Victoria square is A leafy Early Victorian promenaded square of sumptuous four story town houses in stone that glows the colour of toast, commonly known as Bath Stone. In the centre of the square are very well tended gardens with not a cider bottle in site.
The square was designed to resemble a quad within a palace and they have certainly achieved that. It’s all pretty impressive. It was built for the decedents of the original local merchant adventurers who made their fortune in the ‘triangle trade’ out of the port of Bristol, sending Rum and textiles to Africa in exchange for slaves who were shipped over to the Americas to work on the planatations. When Victoria Square was built all this had been going on for a few hundred years and thus Victoria Square had to have the look of ‘old money’ about it, and it still does today.
Snuggled in one corner of the square I was commissioned to paint, Arch House. This beautiful house has an arch running through the centre giving access to Kings Street on the other side, which I may add has a pretty good collection of shops and Cafés.
Now I have no idea why or what the arch house was built for, it may have been a sort of guard house where a paid watchmen might live in some comfort in exchange for keeping out the riff raff. All I can tell you is that it’s rather charming and beneath the arch is a pretty fine delicatessen. That said its original name is ‘Pharmacy Arch’ so its origins are anybody’s guess.
A very nice part of town
I went on site at the end of the first week in January and made my way past the rows of toasty town houses up to Arch House at the far end. You could immediately tell that this neighbourhood is still pretty well-heeled because it was bin day. You can tell much from someone’s rubbish. This particular day was the first collection after Christmas as outside every house was a neatly laid Christmas tree ready for recycling. When I say every house I mean every house. Proof if proof were needed that no house in this square had a fibre optic plastic one from B&Q which is collapsible for next year. Also none of the trees had the remnants of spray snow on them and most impressive of all every tree still had all its needles attached, which of course means the best quality tree was bought and not a tree which would shed its needles the moment you turn your back to resemble a ragged broomstick by boxing day. I was not the only one taking an interest in the rubbish, there were plenty of cats about As well. These too were quality, not the collarless, motley, patchy, chancers you tend to see on the streets. These were pampered Burmese, Siamese and Persian all with the correct amount of ears and eyes. That said, despite their pedigree they were still slumming it around the bins nosing for scraps like any good honest cat should.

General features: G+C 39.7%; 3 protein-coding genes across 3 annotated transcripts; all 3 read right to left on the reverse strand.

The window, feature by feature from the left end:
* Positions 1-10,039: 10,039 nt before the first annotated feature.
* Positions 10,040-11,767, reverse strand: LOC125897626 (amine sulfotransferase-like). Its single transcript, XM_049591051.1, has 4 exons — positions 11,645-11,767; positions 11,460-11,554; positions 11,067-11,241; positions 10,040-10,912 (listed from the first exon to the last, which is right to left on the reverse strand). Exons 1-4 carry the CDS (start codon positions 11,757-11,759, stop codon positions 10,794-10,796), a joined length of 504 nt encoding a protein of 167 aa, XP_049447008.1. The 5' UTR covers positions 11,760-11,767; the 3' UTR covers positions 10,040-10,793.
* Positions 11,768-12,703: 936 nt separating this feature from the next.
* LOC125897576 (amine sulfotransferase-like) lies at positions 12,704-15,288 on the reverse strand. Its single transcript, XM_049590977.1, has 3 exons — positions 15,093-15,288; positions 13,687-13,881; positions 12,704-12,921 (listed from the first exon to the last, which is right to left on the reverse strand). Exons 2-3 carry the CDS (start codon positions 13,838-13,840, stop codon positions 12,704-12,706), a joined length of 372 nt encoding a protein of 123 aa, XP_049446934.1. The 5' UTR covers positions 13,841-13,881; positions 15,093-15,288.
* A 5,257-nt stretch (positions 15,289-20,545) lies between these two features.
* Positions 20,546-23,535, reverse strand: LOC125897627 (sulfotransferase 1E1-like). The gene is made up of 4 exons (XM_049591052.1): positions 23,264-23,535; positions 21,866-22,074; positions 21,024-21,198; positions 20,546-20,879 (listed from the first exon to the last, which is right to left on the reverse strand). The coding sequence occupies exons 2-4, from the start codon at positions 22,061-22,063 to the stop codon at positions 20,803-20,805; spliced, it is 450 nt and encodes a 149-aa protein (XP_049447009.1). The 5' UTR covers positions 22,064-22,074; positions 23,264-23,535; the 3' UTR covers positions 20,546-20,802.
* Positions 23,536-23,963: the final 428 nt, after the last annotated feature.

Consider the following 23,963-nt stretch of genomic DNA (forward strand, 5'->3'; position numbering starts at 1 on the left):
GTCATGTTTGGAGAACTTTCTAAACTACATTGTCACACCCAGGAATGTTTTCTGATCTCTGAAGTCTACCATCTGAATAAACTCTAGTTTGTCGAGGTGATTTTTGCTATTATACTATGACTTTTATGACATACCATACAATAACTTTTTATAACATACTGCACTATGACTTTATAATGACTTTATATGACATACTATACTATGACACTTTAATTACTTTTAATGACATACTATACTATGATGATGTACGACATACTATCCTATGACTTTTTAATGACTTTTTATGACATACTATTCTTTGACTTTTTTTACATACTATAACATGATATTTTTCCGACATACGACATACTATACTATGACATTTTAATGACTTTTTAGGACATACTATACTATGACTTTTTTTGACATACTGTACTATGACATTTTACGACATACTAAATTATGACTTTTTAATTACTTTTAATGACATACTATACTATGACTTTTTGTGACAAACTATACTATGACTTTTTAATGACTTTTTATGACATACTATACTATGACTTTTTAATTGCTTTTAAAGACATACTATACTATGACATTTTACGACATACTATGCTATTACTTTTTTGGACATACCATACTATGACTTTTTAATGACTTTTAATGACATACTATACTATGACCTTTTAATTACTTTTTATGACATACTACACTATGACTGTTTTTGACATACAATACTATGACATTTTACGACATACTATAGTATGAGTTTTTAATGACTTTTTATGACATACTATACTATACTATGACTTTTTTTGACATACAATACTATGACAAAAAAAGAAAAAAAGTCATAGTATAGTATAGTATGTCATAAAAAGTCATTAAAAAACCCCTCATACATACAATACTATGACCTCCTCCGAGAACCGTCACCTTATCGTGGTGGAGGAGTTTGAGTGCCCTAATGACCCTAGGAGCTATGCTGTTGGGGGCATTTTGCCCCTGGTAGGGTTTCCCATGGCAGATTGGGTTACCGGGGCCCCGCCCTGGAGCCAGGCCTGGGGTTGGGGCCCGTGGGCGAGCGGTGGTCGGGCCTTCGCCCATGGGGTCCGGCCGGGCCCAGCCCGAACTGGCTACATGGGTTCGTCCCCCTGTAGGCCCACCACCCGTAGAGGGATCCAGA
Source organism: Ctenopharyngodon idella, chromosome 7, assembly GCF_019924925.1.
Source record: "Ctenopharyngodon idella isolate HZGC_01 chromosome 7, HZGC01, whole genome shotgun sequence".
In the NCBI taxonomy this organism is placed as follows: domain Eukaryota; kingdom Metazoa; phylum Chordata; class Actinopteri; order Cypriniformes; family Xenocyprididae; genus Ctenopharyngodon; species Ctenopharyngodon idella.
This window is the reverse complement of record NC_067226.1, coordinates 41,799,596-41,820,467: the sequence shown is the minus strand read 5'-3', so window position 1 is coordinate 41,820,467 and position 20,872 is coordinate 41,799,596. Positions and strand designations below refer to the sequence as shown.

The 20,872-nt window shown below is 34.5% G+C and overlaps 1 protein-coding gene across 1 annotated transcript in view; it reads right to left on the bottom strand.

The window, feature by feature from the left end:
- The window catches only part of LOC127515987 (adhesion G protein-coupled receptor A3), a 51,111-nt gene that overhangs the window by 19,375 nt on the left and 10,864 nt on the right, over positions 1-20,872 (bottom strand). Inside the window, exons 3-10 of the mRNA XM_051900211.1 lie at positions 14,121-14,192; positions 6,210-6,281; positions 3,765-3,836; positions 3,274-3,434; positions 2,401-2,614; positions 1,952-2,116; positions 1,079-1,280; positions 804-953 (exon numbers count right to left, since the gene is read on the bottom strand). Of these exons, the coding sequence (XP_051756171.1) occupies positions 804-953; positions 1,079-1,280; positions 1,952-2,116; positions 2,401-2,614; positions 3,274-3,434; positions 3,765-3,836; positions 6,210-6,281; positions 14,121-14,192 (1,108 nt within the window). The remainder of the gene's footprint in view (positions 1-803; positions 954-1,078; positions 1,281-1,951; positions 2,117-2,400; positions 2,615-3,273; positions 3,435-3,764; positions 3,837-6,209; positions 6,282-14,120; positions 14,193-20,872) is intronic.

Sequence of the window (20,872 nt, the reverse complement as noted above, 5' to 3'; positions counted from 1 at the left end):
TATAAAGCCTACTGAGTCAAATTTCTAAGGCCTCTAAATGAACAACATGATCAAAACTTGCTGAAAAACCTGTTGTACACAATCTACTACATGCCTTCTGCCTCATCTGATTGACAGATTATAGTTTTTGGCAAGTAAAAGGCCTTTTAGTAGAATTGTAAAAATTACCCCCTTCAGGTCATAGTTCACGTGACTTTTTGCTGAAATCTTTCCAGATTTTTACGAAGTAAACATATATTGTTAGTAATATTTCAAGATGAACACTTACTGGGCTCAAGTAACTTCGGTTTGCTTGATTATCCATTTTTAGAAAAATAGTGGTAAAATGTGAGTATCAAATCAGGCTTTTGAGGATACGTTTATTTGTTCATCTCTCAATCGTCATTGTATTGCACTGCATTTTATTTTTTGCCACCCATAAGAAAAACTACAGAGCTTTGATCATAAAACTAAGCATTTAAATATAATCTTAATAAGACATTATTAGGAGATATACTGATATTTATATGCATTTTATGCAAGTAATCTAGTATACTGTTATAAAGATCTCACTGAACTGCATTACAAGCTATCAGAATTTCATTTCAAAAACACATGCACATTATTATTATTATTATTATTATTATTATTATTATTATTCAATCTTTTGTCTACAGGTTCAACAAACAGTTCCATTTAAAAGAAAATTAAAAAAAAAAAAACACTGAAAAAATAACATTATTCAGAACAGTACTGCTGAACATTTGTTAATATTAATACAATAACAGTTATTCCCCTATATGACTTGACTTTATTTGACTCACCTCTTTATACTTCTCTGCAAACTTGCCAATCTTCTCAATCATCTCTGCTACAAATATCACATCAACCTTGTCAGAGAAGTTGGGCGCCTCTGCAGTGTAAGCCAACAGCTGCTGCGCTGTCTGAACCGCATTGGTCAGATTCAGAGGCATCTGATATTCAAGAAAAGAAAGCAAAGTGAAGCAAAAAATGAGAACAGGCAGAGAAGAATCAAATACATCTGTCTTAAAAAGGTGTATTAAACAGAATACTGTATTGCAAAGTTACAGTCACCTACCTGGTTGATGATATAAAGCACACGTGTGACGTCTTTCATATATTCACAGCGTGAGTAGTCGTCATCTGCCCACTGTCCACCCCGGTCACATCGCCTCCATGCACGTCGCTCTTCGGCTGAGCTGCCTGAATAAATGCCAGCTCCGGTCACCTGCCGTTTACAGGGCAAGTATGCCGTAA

I set up a portable easel on the pavement to get in the composition and started to work out the shapes. I wanted the market stall peering through the centre so I pushed things about a bit until it began to work. I was also keen on getting the evergreen trees and bushes in right and left to create a sort of funnel for the eye to lead up to the market stall. I noticed that the famous cricketer Dr W G Grace once resided in the house to the left of the bushes. I wonder if he ever made himself unpopular by putting his neighbour’s windows in with stray balls?
Meeting the locals
While working away an elderly man came by and gazed quietly at my drawings. He was stooped and wore an old rain coat and what I took to be a military tie with what might have been gravy on it. ‘No one sees what I do!’ he lamented in a soft Bristolian burr. He could see I was confused by this comment so he went on ‘I have always said that there are doers and organisers, you are a doer and I am an organiser, we can see what you do though no one ever saw what I did.’ By ‘saw’ I took to mean ‘appreciate’ and was about to respond in some positive way then without saying another word he just wondered off towards the arch all unseen and unappreciated. As he went I quickly drew him in the picture so at least he can at least be seen and appreciated in my painting even if he will never know it.
I worked through pretty steadily despite the cold and got all I needed out of my day. Afterwards I popped into the Farm Café in Kings Street which, if you are ever in the area is just through the arch and turn right.